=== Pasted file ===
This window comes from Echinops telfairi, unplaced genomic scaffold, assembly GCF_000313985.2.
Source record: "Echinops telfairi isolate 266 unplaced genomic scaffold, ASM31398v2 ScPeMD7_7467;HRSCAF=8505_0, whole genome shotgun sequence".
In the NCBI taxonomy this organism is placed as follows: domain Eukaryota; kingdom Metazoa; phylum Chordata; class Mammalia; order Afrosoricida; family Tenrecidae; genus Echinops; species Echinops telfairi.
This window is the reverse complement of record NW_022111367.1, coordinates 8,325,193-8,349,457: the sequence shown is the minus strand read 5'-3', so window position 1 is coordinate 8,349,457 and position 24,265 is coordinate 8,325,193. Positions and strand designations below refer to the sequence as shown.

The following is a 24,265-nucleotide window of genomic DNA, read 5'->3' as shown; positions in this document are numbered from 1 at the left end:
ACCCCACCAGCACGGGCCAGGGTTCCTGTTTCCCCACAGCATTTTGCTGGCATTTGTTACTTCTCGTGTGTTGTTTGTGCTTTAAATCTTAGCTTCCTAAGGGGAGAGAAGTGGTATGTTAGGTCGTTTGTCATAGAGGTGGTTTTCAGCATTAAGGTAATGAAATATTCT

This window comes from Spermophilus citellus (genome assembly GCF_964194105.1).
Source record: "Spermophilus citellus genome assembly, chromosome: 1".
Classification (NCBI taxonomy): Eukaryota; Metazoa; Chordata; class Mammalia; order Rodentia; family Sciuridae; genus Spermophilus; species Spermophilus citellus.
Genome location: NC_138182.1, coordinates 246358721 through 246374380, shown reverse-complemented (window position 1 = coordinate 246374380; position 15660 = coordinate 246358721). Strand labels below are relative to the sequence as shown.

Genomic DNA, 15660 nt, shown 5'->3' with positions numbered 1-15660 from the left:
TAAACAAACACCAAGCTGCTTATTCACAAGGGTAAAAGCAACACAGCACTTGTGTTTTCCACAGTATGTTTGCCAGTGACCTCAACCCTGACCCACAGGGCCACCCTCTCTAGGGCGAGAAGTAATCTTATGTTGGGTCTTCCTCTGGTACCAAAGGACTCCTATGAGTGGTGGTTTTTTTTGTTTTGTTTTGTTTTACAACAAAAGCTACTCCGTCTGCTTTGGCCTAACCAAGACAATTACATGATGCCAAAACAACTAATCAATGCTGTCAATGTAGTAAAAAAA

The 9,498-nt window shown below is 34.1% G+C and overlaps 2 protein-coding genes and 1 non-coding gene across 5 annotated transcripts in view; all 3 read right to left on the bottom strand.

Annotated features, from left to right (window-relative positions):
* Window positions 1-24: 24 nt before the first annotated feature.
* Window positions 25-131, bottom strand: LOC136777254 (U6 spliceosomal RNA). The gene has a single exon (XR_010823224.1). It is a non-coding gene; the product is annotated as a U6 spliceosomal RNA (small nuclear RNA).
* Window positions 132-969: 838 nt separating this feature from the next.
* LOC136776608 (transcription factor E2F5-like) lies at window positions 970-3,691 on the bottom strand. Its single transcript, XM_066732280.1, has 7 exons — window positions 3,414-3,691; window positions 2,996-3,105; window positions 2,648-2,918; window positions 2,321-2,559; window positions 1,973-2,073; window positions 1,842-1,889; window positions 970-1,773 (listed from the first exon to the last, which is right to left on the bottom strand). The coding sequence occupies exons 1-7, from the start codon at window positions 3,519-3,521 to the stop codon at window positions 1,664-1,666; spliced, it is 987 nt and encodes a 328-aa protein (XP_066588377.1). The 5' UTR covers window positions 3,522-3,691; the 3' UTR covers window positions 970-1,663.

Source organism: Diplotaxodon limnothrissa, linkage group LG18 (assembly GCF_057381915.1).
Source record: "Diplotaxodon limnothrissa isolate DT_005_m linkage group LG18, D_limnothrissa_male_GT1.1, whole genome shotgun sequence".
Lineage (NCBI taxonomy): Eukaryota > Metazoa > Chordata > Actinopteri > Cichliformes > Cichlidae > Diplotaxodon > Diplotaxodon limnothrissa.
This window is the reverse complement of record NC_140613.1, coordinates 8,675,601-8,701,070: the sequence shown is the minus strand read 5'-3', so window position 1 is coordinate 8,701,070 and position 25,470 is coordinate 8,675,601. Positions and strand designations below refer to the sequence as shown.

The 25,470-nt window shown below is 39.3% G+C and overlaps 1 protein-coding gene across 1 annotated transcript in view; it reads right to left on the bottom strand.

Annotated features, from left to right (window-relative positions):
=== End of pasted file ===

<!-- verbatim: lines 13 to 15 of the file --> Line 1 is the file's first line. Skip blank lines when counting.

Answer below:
The 9,498-nt window shown below is 34.1% G+C and overlaps 2 protein-coding genes and 1 non-coding gene across 5 annotated transcripts in view; all 3 read right to left on the bottom strand.

Annotated features, from left to right (window-relative positions):
* Window positions 1-24: 24 nt before the first annotated feature.